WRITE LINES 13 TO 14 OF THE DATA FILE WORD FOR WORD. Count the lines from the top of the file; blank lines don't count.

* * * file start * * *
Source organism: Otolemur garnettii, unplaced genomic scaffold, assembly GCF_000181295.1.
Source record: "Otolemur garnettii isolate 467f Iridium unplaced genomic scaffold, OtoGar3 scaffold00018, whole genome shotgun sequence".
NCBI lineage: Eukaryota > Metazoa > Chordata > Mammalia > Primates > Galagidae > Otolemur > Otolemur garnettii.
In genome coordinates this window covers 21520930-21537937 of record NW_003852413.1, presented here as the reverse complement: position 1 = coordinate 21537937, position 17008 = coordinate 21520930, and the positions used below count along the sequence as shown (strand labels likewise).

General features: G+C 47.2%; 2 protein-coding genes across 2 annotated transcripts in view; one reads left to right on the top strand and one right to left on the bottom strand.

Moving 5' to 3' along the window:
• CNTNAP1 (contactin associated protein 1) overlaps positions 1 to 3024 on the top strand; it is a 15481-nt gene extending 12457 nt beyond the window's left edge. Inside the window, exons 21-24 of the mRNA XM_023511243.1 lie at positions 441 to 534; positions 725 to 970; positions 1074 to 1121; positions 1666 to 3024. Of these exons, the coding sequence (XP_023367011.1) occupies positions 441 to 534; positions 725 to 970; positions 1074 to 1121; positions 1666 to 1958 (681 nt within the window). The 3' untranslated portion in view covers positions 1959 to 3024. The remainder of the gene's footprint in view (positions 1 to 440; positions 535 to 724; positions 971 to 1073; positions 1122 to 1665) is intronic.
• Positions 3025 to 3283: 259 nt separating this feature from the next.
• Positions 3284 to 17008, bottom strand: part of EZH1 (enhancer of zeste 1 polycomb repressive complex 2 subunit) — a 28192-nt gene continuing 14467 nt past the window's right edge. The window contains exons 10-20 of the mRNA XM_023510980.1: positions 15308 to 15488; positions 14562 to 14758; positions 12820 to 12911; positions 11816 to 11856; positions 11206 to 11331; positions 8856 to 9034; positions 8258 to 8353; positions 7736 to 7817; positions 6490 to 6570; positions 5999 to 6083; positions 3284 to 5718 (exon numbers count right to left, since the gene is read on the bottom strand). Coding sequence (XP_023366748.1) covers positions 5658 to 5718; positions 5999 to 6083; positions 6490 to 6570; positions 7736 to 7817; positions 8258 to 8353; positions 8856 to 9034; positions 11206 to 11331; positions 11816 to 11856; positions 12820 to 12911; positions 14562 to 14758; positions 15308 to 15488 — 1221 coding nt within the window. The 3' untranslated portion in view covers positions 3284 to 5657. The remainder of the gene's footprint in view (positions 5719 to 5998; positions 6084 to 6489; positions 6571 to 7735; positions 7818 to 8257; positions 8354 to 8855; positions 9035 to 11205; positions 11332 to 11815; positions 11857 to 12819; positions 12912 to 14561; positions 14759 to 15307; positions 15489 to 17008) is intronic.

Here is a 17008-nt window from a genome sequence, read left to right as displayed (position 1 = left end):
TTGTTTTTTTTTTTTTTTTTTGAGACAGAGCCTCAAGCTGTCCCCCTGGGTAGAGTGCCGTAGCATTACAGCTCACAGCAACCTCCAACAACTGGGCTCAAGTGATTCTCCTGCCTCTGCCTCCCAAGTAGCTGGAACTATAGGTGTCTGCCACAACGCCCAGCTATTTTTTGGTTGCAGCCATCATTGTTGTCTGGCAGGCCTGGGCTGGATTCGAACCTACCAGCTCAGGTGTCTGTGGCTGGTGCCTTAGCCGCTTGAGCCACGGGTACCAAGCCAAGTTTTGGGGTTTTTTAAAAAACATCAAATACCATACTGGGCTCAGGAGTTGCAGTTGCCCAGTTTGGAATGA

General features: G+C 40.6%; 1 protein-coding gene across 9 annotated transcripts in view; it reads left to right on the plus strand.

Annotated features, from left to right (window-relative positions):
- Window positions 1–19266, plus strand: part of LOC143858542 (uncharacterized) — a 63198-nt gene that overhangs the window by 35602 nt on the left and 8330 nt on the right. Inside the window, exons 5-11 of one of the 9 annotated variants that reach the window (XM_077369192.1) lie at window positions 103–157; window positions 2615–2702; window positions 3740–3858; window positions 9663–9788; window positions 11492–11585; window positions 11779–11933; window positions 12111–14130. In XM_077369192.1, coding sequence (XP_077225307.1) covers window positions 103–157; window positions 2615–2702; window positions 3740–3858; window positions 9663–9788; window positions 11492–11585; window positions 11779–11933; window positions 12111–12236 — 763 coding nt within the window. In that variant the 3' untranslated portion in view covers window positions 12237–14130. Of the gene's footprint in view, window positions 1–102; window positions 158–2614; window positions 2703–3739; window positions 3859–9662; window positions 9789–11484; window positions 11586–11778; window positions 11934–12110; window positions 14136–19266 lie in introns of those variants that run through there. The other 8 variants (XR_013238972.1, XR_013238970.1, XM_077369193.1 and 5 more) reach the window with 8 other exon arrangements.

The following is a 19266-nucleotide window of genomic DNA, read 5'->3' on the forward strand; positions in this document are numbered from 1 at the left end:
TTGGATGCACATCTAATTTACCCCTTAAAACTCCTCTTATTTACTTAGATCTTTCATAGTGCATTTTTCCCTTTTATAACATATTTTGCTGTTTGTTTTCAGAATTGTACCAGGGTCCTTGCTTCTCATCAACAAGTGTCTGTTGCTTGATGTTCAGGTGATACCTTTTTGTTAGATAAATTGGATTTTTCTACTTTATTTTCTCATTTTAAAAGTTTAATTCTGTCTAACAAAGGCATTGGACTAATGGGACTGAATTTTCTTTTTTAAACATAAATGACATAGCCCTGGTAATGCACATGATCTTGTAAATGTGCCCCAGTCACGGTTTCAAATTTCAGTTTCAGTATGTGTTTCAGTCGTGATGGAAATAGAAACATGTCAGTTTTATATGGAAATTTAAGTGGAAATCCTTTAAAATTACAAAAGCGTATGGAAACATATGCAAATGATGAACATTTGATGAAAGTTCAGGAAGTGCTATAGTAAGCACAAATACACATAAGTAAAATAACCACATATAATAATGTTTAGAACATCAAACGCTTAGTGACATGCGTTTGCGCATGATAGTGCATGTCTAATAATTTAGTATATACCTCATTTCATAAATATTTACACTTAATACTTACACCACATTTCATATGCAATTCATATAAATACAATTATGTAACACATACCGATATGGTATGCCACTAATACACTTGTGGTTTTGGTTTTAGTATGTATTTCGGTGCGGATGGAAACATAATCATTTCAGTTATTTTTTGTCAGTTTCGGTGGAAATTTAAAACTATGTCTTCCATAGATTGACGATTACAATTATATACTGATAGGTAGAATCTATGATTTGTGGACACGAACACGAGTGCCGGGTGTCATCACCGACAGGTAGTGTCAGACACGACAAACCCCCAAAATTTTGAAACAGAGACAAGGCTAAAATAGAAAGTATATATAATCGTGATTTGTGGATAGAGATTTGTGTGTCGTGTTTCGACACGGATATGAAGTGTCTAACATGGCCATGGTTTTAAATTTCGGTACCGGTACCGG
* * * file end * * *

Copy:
Annotated features, from left to right (window-relative positions):
- Window positions 1–19266, plus strand: part of LOC143858542 (uncharacterized) — a 63198-nt gene that overhangs the window by 35602 nt on the left and 8330 nt on the right. Inside the window, exons 5-11 of one of the 9 annotated variants that reach the window (XM_077369192.1) lie at window positions 103–157; window positions 2615–2702; window positions 3740–3858; window positions 9663–9788; window positions 11492–11585; window positions 11779–11933; window positions 12111–14130. In XM_077369192.1, coding sequence (XP_077225307.1) covers window positions 103–157; window positions 2615–2702; window positions 3740–3858; window positions 9663–9788; window positions 11492–11585; window positions 11779–11933; window positions 12111–12236 — 763 coding nt within the window. In that variant the 3' untranslated portion in view covers window positions 12237–14130. Of the gene's footprint in view, window positions 1–102; window positions 158–2614; window positions 2703–3739; window positions 3859–9662; window positions 9789–11484; window positions 11586–11778; window positions 11934–12110; window positions 14136–19266 lie in introns of those variants that run through there. The other 8 variants (XR_013238972.1, XR_013238970.1, XM_077369193.1 and 5 more) reach the window with 8 other exon arrangements.